“The above are all examples of concrete achievements that would have been unthinkable even a few short years ago,” they continued. “The key to this is a sense that PMs will have to move from the ‘Jack of All Trades, Master of None’ role towards a more specialised skills-based approach centred upon the needs of a wider organisation and having the opportunity to do things that they feel good at and enjoy.”
Another PM echoed those thoughts and told us: “In a PCN we have to become smarter and not try to do everything. That means letting go of tasks, which as a group we’re not good at. The opportunity will only show its face if we let it. We have to think about defined roles and how we play to our strengths and avoid our weaknesses. A manager of the HR department in a big business wouldn’t cover reception or deal with accounts. We have to shift our mentality that way too and truly embrace the partnership and what it brings.”
As we’ve already alluded to, setting up and getting used to working as a PCN provides plenty of challenges to PMs, not least working out structure, governance, reporting and management.
Then there are concerns to do with budgets, income, DES money and how it’s allocated and so on.
“There’s an awful lot of practical admin-based work to sort out when coming together as a PCN, and that’s before you start on the personnel side,” one PM explained to us. “This is, without doubt a threat to our work/life balance and I’m sure we’re in for a busy period given the tight deadlines imposed by the NHS. However, the best way I can see to overcome this is to view it as ‘no pain, no gain’. If we can work through the problems and create a more agreeable structure for us, it’ll be worth it, albeit challenging.”
Overcoming the challenges
Another challenge to overcome is the one of rigid governance – and it could be that this is where the support of LMCs come into play. Commenting for an article in GP Online, Londonwide LMCs chief executive Dr Michelle Drage said she didn’t believe ‘rigid governance’ would be vital to run networks. “I think you have to have an attitude within the network supported by the CCG that isn’t anti-collaboration. And I think form should follow function with networks.
“If we find that practices are being performance managed either unrealistically or unfairly then we will be taking a view at on how that is done. We will support the practices that need support and we will try and measure the system that is driving that performance management to make it fair.”
Then there’s the problem, as touched on briefly above, of setting up PCNs within the timeframes detailed by the NHS.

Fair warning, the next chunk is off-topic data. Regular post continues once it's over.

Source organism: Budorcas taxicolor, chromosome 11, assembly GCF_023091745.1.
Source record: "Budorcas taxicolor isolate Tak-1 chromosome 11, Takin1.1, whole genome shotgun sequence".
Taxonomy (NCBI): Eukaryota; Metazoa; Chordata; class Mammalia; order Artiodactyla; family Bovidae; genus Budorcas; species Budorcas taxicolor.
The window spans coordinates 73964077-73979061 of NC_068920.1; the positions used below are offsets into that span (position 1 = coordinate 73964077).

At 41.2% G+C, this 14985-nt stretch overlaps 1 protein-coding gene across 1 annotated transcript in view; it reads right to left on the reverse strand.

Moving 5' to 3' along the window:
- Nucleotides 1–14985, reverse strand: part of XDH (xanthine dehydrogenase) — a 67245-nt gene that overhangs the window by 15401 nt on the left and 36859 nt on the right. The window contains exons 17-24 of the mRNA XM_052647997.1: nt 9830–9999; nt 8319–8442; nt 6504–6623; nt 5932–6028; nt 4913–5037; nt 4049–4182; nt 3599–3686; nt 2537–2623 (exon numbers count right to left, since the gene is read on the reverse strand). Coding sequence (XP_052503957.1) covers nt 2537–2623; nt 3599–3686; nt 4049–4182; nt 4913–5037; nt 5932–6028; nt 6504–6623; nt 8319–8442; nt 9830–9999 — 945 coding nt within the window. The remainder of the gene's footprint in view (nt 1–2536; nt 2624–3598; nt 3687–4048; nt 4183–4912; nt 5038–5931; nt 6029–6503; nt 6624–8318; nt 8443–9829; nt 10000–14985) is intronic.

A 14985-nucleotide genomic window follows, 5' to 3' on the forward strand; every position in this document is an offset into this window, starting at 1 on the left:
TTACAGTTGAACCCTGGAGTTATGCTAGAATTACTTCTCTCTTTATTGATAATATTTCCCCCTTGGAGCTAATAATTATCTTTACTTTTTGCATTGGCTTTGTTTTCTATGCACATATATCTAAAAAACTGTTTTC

King’s Fund senior fellow Beccy Baird, said: “The timelines attached to the development of PCNs are extremely ambitious, and the scale and complexity of the implementation challenge should not be underestimated. While many practices have already been collaborating in federations, clusters, and networks, the general practice contract places collaboration on a more formal footing. For example, primary care networks will require a single bank account and a legal agreement between the practices for the delivery of services.
“In addition to this formal legal agreement between practices, networks will be encouraged to get the sign-up of wider partners, including community, mental health and voluntary sector providers. All the evidence shows that successful working at scale requires deep trust, strong relationships and a shared vision and values. As a result, embryonic networks may well need significant support to develop and sustain the kinds of working relationships that will be required, both between the practices in a network, and with the wider system.”
That means practices will have to work hard to build effective working relationships and trust with wider community services, which will take time. Where you find that time from is certainly a challenge.
Overall, PCNs provide both opportunities and threats to PMs but, just maybe, the positives may well outweigh the negatives. Many of the threats and challenges to PMs are more short-term, while the opportunities could well bring benefits in the long-term.
As Virverax wrote in their blog, “After many years as a PM there is a glimmer of hope for me that, as part of a larger cohesive single entity, we are now more in a position to face down threats from a position of relative strength.” Let’s hope that proves to be true for PMs everywhere.
What are your views regarding the impact of Primary Care Networks on PMs? Can you see tangible benefits or is it just another misguided attempt by the NHS to change the structure of primary care for the worse? Let us know by commenting below or take it to the Practice Index forum thread here.